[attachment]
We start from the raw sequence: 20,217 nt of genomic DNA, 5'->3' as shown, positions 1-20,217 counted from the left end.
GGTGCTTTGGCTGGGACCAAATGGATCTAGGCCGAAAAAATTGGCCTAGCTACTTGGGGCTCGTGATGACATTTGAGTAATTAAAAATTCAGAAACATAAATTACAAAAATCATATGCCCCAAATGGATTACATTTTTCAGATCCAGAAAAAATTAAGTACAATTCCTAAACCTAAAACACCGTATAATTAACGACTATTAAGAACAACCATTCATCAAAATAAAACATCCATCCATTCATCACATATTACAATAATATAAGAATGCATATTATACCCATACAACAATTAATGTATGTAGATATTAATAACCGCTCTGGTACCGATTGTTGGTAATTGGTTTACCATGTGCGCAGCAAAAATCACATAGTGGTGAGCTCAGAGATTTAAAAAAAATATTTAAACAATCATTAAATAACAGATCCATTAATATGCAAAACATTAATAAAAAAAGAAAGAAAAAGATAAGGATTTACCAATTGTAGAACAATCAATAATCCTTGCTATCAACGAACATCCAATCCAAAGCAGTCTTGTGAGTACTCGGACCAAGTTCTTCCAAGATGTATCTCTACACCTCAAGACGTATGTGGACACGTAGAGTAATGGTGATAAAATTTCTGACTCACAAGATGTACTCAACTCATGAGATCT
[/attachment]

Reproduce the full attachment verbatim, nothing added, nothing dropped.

We start from the raw sequence: 20,217 nt of genomic DNA, 5'->3' as shown, positions 1-20,217 counted from the left end.
GGTGCTTTGGCTGGGACCAAATGGATCTAGGCCGAAAAAATTGGCCTAGCTACTTGGGGCTCGTGATGACATTTGAGTAATTAAAAATTCAGAAACATAAATTACAAAAATCATATGCCCCAAATGGATTACATTTTTCAGATCCAGAAAAAATTAAGTACAATTCCTAAACCTAAAACACCGTATAATTAACGACTATTAAGAACAACCATTCATCAAAATAAAACATCCATCCATTCATCACATATTACAATAATATAAGAATGCATATTATACCCATACAACAATTAATGTATGTAGATATTAATAACCGCTCTGGTACCGATTGTTGGTAATTGGTTTACCATGTGCGCAGCAAAAATCACATAGTGGTGAGCTCAGAGATTTAAAAAAAATATTTAAACAATCATTAAATAACAGATCCATTAATATGCAAAACATTAATAAAAAAAGAAAGAAAAAGATAAGGATTTACCAATTGTAGAACAATCAATAATCCTTGCTATCAACGAACATCCAATCCAAAGCAGTCTTGTGAGTACTCGGACCAAGTTCTTCCAAGATGTATCTCTACACCTCAAGACGTATGTGGACACGTAGAGTAATGGTGATAAAATTTCTGACTCACAAGATGTACTCAACTCATGAGATCT